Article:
Trailhead site construction beam shift prompts concern

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Temporary pilings shore up the construction site of the proposed Tailhead Visitor’s Center and a major beam shift cause quite a stir on the island. No one was injured in the incident. Photo courtesy of Catalina Island Conservancy

It didn’t take long for word to spread throughout Avalon after a major beam within the Santa Catalina Conservancy Trailhead Visitor Center project slipped and, for a moment, lost its footing and posed significant danger to the construction project.

The Avalon Fire Department and other city officials were quickly on the scene as construction was halted and workers moved to safety as inspectors sought to determine what had happened.

City Planning Director Amanda Cook gave a report on the incident at Tuesday’s City Council meeting, calling it a “minor setback” in the overall scheme of the construction.

She, and others, however conceded that given the potential for catastrophe, the accident could have been much worse.

“Somebody failed to do their job,” said councilman Joe Sampson, adding that he did not necessarily agree with her assessment that it was “minor setback” for the project. “This could have been a major catastrophe for the city and the Conservancy,” he said.

He termed the incident a “major oversight” and said it was “closer to catastrophic, not a minor glitch.

He asked Cook and city officials to get with consultants, engineers and contractors to “make sure it doesn’t happen again.”

Cook said a center beam slipped off the center post and although it had the potential to caus damage, no one on the job site or the public seemed to be at risk after the incident. She said the city and project inspectors were on the scene quickly and emergency workers temporarily shored up the beam until experts could be called.

According to Cook, the Conservancy called two major companies on the Island and had a temporary fix by Monday afternoon. She said a team of inspectors, including the city’s building inspector, examined the fix and began to let workers back on the site the next day.

Santa Catalina Conservancy CEO Tony Budrovich, attending Tuesday’s meeting, quickly stepped in to say he did not necessarily appreciate Sampson’s characterization but will always be open for city input.

“I can assure you this is going to be the finest construction on this island,” said Budrovich. He said the building is being constructed to meet LEED standards (Leadership in Energy and Environmental Design).

While not minimizing the incident, Budrovich said inspectors informed him that the beam shifted because an epoxy that was supposed to be under the beam had not been applied.

“No one got hurt,” said Budrovich and “not a single worker has ever left the worksite with any injury. “Safety is always a top priority,” he added.

Further, Budrovich said “this building (Trailhead Visitor’s Center) will open this summer as scheduled,” adding that the advanced construction techniques will make it the most advanced building on the island. The facility will to meet all of the Title 24 earthquake standards issued by the state, he said.

Budrovich said even the column had completely given way, there would have been no total collapse of the structure, citing redundancy in the design. Further, he suggested by the end of this week the construction will be back on track completely and only set the opening back a few days.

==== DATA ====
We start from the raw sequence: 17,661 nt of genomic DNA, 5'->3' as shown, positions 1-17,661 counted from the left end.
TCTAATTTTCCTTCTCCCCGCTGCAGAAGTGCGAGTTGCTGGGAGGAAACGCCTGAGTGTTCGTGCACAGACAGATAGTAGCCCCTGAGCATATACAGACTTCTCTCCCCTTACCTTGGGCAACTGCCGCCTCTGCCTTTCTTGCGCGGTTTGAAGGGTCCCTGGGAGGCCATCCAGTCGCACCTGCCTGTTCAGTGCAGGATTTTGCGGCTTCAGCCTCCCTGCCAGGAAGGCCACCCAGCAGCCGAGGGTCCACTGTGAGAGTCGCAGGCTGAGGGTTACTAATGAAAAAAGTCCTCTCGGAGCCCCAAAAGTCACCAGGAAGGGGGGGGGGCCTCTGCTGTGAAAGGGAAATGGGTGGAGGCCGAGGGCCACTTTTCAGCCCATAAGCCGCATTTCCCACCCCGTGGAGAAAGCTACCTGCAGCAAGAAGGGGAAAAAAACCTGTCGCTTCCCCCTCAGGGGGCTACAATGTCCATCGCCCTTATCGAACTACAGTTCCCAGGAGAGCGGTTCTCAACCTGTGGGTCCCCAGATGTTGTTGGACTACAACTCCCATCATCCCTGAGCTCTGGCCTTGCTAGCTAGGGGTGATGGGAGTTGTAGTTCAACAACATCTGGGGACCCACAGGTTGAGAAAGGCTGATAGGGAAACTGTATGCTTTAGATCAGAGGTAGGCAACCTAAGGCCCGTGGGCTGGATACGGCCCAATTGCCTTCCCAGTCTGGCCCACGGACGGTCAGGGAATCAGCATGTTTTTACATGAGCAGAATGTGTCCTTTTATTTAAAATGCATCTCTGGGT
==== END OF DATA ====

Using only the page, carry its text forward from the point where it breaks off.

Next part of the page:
According to an earlier press release, the Catalina Island Conservancy’s Trailhead Visitor Center is the flagship project of the organization’s Imagine Catalina long-range strategic vision and master plan. Exposing the exciting story of Catalina’s natural history, the wildness and beauty of the Island, its educational programming and the important conservation work is critical to the mission of the Conservancy with the over 1 million annual visitors to the Island. Visitors will gain easier access to natural, educational and recreational options to fully enjoy the wonders of Catalina Island.

When opened to the public, the Trailhead Visitor Center, located in the heart of Avalon on Crescent Avenue (the former Catherine Hotel site), will serve as “Catalina’s wildlands concierge.” The Trailhead will expose hundreds of thousands of visitors and residents to the biodiversity of one of California’s Channel Islands archipelago, which is sometimes called the “Galapagos of California.”

The state-of-the-art facility will be Catalina’s first Leadership in Energy and Environmental Design certified building, utilizing sustainable features such as natural lighting, water reclamation, and solar panels. The building will offer multipurpose exhibition and interpretive education space, and will serve as the primary launch point to learn about Catalina’s ecology and natural history. The Trailhead will serve as a portal to the wild side through the Conservancy’s popular, naturalist-led Jeep Eco Tours, the Wildlands Express Shuttle, the Wrigley Memorial and Botanic Garden and its nature centers in Avalon and at the Airport in the Sky.

It will also be a place to get information about hiking, biking, and camping on the Island.

The building will have a small café and provide a new community gathering spot.

There will be plenty of space to host conservation and education programs, workshops, lectures, and exhibitions.

The Trailhead will dramatically improve the Conservancy’s presence in Avalon, exposing both residents and visitors to the organization’s vital mission to be a responsible steward of our lands through a balance of conservation, recreation, and education.

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